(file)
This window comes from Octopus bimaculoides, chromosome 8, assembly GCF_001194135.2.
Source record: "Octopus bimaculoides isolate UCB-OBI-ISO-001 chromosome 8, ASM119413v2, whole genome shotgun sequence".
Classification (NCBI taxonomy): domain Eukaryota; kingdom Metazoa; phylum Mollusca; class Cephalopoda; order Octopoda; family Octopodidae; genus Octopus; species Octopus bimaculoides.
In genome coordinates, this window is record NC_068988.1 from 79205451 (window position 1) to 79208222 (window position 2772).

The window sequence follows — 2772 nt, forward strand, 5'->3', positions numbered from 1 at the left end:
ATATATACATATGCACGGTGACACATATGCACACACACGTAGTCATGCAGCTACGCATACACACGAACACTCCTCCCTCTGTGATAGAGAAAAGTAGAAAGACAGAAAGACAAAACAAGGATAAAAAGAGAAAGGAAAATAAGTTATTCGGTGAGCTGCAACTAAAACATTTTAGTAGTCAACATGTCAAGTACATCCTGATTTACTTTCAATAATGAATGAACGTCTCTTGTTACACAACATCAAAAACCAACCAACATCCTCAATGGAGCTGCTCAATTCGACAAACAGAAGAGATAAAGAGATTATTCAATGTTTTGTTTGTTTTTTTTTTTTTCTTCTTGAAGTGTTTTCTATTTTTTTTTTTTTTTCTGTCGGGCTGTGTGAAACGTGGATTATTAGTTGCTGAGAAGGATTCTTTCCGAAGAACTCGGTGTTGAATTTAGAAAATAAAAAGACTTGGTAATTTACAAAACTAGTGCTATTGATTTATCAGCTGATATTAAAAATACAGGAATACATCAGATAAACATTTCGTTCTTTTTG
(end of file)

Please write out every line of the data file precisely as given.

This window comes from Octopus bimaculoides, chromosome 8, assembly GCF_001194135.2.
Source record: "Octopus bimaculoides isolate UCB-OBI-ISO-001 chromosome 8, ASM119413v2, whole genome shotgun sequence".
Classification (NCBI taxonomy): domain Eukaryota; kingdom Metazoa; phylum Mollusca; class Cephalopoda; order Octopoda; family Octopodidae; genus Octopus; species Octopus bimaculoides.
In genome coordinates, this window is record NC_068988.1 from 79205451 (window position 1) to 79208222 (window position 2772).

The window sequence follows — 2772 nt, forward strand, 5'->3', positions numbered from 1 at the left end:
ATATATACATATGCACGGTGACACATATGCACACACACGTAGTCATGCAGCTACGCATACACACGAACACTCCTCCCTCTGTGATAGAGAAAAGTAGAAAGACAGAAAGACAAAACAAGGATAAAAAGAGAAAGGAAAATAAGTTATTCGGTGAGCTGCAACTAAAACATTTTAGTAGTCAACATGTCAAGTACATCCTGATTTACTTTCAATAATGAATGAACGTCTCTTGTTACACAACATCAAAAACCAACCAACATCCTCAATGGAGCTGCTCAATTCGACAAACAGAAGAGATAAAGAGATTATTCAATGTTTTGTTTGTTTTTTTTTTTTTCTTCTTGAAGTGTTTTCTATTTTTTTTTTTTTTTCTGTCGGGCTGTGTGAAACGTGGATTATTAGTTGCTGAGAAGGATTCTTTCCGAAGAACTCGGTGTTGAATTTAGAAAATAAAAAGACTTGGTAATTTACAAAACTAGTGCTATTGATTTATCAGCTGATATTAAAAATACAGGAATACATCAGATAAACATTTCGTTCTTTTTG